We’re especially prone to emotional dysregulation when concerned with what to say to get our partners to do what we want. It’s wiser to focus on the emotional state we’re in when we speak or act. Abundant evidence shows that people primarily react to the emotional tone of communication rather than the choice of words. These are non-verbal cues such as body language, tone of voice, facial expressions, tension, distractedness, hesitations, impatience, discomfort, eagerness, or enthusiasm, and behavioral impulses to approach, avoid, or attack. In fact, we most often react emotionally before the brain processes the meaning of the words. Thus good communication follows from self-regulation skill. But when couples try to put the cart before the horse, as many self-help authors imply they should (“You’ll feel better when you express how you feel!”), attempts at communication undermine self-regulation: i.e., both parties feel attacked (with their unregulated negative feelings as self-validating proof), while neither consciously intends to attack.
There is substantial reward for behaving in accordance with our deepest values: authenticity, conviction, long-term wellbeing. And there are painful reminders for ignoring or violating our deepest values: guilt, shame, anxiety, regret, feeling inadequate, or unlovable - whenever we fail to be caring, compassionate, protective, or loyal to the people we love. Unfortunately, we tend to blame these reminders on our partners (She’s laying a guilt trip on me!”), instead of viewing them for what they are: motivations to remain true to our deeper values. This is why blame never yields wellbeing and eventually makes us feel worse, as long as we continue to violate or ignore our more humane values.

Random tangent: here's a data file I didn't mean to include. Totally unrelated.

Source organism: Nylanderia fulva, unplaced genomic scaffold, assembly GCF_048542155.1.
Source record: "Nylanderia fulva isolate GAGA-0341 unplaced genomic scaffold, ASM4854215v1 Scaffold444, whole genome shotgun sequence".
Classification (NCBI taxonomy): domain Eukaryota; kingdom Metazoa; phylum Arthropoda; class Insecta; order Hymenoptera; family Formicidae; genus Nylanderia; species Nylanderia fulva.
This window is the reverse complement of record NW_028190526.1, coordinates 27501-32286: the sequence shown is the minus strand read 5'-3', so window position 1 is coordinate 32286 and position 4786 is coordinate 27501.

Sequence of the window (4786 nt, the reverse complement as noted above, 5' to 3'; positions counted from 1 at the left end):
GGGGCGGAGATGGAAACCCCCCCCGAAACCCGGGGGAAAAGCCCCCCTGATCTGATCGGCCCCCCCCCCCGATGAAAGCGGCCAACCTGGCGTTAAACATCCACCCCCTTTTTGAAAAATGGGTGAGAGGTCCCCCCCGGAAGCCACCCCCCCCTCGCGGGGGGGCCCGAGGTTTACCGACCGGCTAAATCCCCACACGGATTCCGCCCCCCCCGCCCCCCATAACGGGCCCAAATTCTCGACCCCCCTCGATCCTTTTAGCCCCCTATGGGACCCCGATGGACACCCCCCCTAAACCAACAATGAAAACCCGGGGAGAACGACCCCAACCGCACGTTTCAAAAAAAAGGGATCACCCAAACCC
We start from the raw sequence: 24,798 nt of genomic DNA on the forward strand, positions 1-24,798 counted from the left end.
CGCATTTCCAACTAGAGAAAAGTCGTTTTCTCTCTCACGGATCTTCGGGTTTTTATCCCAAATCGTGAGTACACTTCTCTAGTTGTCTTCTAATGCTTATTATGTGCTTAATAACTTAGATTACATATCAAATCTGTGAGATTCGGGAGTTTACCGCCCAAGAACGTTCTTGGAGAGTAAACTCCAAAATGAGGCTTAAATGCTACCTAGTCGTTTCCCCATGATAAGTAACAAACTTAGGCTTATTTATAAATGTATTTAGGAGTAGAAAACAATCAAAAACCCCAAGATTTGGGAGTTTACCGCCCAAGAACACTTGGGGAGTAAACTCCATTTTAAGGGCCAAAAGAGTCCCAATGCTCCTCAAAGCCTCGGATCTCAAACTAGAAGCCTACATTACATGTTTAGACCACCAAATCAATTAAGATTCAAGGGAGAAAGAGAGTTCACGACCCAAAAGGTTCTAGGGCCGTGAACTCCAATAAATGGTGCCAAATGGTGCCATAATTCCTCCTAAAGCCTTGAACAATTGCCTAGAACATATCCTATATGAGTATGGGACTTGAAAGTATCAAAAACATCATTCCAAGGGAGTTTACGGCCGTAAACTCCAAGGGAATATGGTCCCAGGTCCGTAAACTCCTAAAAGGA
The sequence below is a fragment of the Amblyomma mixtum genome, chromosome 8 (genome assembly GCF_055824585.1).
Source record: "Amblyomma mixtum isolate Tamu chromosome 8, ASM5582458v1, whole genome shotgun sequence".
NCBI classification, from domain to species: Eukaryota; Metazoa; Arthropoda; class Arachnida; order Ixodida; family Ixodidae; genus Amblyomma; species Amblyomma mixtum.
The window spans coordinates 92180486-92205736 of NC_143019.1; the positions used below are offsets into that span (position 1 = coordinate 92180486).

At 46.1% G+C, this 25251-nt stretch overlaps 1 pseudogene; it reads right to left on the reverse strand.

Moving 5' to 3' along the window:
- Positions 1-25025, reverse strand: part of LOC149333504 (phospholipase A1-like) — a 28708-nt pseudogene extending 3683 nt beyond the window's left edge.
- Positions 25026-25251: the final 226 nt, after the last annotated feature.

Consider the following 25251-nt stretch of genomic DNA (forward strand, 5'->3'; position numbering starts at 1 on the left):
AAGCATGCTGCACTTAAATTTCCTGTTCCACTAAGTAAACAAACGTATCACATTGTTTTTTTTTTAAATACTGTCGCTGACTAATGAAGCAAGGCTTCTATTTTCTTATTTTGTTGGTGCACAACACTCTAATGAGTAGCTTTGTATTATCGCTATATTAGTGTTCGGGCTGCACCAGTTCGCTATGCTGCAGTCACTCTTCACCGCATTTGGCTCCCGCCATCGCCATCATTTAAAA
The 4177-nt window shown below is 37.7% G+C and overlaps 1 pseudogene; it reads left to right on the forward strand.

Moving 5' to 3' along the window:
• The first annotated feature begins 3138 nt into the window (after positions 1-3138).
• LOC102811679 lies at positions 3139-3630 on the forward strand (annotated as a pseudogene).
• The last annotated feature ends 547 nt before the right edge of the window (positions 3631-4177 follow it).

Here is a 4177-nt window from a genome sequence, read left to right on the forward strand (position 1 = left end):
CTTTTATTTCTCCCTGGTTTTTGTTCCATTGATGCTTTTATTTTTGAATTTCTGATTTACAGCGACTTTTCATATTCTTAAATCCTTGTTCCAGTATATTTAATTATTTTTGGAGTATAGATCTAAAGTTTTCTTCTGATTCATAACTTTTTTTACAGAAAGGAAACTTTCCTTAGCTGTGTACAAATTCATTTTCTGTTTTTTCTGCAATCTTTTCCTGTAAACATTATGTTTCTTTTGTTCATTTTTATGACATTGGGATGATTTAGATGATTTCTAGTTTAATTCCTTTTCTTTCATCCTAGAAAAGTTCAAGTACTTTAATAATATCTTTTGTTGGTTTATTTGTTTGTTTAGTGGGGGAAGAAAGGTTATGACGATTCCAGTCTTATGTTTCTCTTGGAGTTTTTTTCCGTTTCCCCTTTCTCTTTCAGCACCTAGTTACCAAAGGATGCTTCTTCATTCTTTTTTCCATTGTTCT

Binocular vision is the ability to hold our partner's perspectives alongside our own, see ourselves through our partners’ eyes, and read our partner’s reactions to understand and compensate for our blind spots, which are things we inadvertently do to undercut our interactions or harm our relationships. With binocular vision, the heart of communication is to understand the partner’s perspective more fully, rather than control, manipulate, or negatively label it.
Never trust your own perspective, if you cannot see your partner’s alongside it. Even if very accurate, your perspective alone will provide an incomplete picture of your interactions. Worse, failure to see your partner’s perspective will render yours far from correct, as the brain tends to fill in gaps in data with negative attributions. In other words, you will assume the worst about your partner. Negative attributions usually start out wrong but quickly become self-fulfilling, as they intensify emotional reactivity and make both partners behave at their worst.
In our boot camps, we train participants in ways to develop new habits of self-regulation and interaction. Building new habits is crucial to repairing relationships, simply because well over 90 percent of emotional interactions between intimate partners, who live together for a significant period of time, run on autopilot, i.e., we tend to react the same way in the same contexts over and over. Under stress, habits dominate behavior. Due to state-deendent recall, when in aroused states, we're unlikely to remember what we learned in calm learning states. That's why Mr. Hyde can’t recall what Dr. Jekyll learned in self-help books or communication therapy.
Developing new habits is a tedious process, requiring high motivation to practice new behaviors daily for a period of six weeks or so – the optimal time-frame for habituation. Thus passionate commitment to a repair strategy is crucial to the recovery process.
The best way to evaluate advice on relationship repair is to test whether the recommended tactics and maneuvers advance the strategy to which you and your partner have passionately committed. If not, they are likely to undermine and subvert it.